Short answer, don't do it.
Long answer - not that straightforward. In Zagreb, Croatia, for example, cycling infrastructure is rare (about 100km of streets have any kind of cycling infrastructure in a city of 900.00 people) and really low quality. Main city avenues typically have at best a single-direction cycling path on the footway/pavement and cyclists often use these paths in the opposite direction, e.g. to avoid having to cross an avenue twice just to travel a kilometre down the side they're already on.
While such cyclists have to enter crossroads carefully (i.e. at pedestrian speeds) because cars don't expect cyclists from the opposite direction (although they often don't seem to expect them from any direction...), this practice of driving in the opposite direction on a cycling path is typically not at all dangerous because most such footways see little pedestrian traffic so the offending cyclist temporarily moves off of the cycling path when someone in the right direction approaches.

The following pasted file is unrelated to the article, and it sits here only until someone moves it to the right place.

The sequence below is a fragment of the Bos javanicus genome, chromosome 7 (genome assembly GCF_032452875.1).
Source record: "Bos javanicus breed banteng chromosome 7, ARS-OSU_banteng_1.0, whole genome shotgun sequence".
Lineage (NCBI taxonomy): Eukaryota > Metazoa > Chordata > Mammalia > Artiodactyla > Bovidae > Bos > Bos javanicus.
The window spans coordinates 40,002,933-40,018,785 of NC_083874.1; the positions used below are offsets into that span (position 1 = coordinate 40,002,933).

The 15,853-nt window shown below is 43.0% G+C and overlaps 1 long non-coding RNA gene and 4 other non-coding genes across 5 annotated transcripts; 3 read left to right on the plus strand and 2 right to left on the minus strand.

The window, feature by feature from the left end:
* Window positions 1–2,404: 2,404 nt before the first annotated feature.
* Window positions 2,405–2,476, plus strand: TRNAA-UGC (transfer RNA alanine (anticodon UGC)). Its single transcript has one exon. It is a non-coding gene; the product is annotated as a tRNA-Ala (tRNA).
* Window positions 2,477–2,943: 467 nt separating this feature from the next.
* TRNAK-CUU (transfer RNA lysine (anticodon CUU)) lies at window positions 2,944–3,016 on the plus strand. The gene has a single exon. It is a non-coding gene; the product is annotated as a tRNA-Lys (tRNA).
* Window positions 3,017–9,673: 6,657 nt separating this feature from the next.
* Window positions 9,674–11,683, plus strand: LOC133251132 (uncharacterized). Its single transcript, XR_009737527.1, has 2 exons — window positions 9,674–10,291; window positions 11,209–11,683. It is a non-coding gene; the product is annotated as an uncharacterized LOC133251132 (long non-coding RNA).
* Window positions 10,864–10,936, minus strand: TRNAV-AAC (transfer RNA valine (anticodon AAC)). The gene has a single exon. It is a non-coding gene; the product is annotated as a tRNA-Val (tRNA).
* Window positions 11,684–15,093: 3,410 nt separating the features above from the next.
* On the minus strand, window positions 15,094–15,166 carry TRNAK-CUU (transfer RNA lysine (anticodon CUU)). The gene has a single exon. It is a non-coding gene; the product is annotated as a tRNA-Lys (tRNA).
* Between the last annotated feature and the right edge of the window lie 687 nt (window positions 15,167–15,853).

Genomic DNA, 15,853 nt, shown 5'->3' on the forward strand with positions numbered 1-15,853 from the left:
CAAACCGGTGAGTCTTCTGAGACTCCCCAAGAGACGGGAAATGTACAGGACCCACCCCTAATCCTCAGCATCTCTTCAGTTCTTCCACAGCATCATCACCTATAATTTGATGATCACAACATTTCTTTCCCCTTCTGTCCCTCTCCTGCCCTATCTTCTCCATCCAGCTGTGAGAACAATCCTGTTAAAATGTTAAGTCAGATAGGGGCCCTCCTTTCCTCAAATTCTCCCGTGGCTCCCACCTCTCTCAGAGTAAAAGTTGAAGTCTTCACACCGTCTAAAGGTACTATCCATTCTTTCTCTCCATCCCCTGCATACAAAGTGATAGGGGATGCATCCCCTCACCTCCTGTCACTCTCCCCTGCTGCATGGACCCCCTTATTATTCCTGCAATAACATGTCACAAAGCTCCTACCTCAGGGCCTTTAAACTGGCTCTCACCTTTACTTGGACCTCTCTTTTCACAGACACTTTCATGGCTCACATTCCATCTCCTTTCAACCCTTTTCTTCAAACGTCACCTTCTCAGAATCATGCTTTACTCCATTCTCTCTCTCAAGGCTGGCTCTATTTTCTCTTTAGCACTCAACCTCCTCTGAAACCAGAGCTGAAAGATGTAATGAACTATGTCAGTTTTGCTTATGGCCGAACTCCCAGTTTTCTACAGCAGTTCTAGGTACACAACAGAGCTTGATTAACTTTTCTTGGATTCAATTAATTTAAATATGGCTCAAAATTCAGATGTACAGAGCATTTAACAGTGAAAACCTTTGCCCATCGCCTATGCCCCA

Riding in the opposite direction is of course illegal, but I personally don't mind when I see such a cyclist approaching because they typically move out of the way and because bicycle traffic is ignored by local planners to such an absurd degree that I'd much rather see people cycle illegally as long as it's safe, than not cycle at all.
That said, doing this in a cycling lane is typically much more dangerous and should as a rule be avoided, for a number of reasons people highlighted in other answers.